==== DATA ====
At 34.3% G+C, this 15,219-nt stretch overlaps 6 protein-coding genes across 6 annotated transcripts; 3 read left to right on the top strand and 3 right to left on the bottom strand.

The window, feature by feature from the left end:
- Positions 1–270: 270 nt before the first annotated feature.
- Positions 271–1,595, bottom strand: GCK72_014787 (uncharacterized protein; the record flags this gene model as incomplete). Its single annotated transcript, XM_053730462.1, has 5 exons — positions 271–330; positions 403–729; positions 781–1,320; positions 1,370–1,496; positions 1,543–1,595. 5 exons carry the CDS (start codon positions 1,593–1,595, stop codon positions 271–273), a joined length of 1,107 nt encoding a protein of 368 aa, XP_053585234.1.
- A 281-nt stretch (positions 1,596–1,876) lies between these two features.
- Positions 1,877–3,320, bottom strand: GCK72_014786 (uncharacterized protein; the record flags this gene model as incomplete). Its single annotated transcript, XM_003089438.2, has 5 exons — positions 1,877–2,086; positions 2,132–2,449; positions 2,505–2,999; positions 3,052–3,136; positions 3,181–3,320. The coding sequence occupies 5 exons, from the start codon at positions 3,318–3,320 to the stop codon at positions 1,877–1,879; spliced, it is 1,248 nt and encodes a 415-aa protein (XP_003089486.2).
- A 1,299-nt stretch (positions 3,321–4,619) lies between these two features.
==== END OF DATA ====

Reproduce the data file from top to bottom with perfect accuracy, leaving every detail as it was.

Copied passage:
At 34.3% G+C, this 15,219-nt stretch overlaps 6 protein-coding genes across 6 annotated transcripts; 3 read left to right on the top strand and 3 right to left on the bottom strand.

The window, feature by feature from the left end:
- Positions 1–270: 270 nt before the first annotated feature.
- Positions 271–1,595, bottom strand: GCK72_014787 (uncharacterized protein; the record flags this gene model as incomplete). Its single annotated transcript, XM_053730462.1, has 5 exons — positions 271–330; positions 403–729; positions 781–1,320; positions 1,370–1,496; positions 1,543–1,595. 5 exons carry the CDS (start codon positions 1,593–1,595, stop codon positions 271–273), a joined length of 1,107 nt encoding a protein of 368 aa, XP_053585234.1.
- A 281-nt stretch (positions 1,596–1,876) lies between these two features.
- Positions 1,877–3,320, bottom strand: GCK72_014786 (uncharacterized protein; the record flags this gene model as incomplete). Its single annotated transcript, XM_003089438.2, has 5 exons — positions 1,877–2,086; positions 2,132–2,449; positions 2,505–2,999; positions 3,052–3,136; positions 3,181–3,320. The coding sequence occupies 5 exons, from the start codon at positions 3,318–3,320 to the stop codon at positions 1,877–1,879; spliced, it is 1,248 nt and encodes a 415-aa protein (XP_003089486.2).
- A 1,299-nt stretch (positions 3,321–4,619) lies between these two features.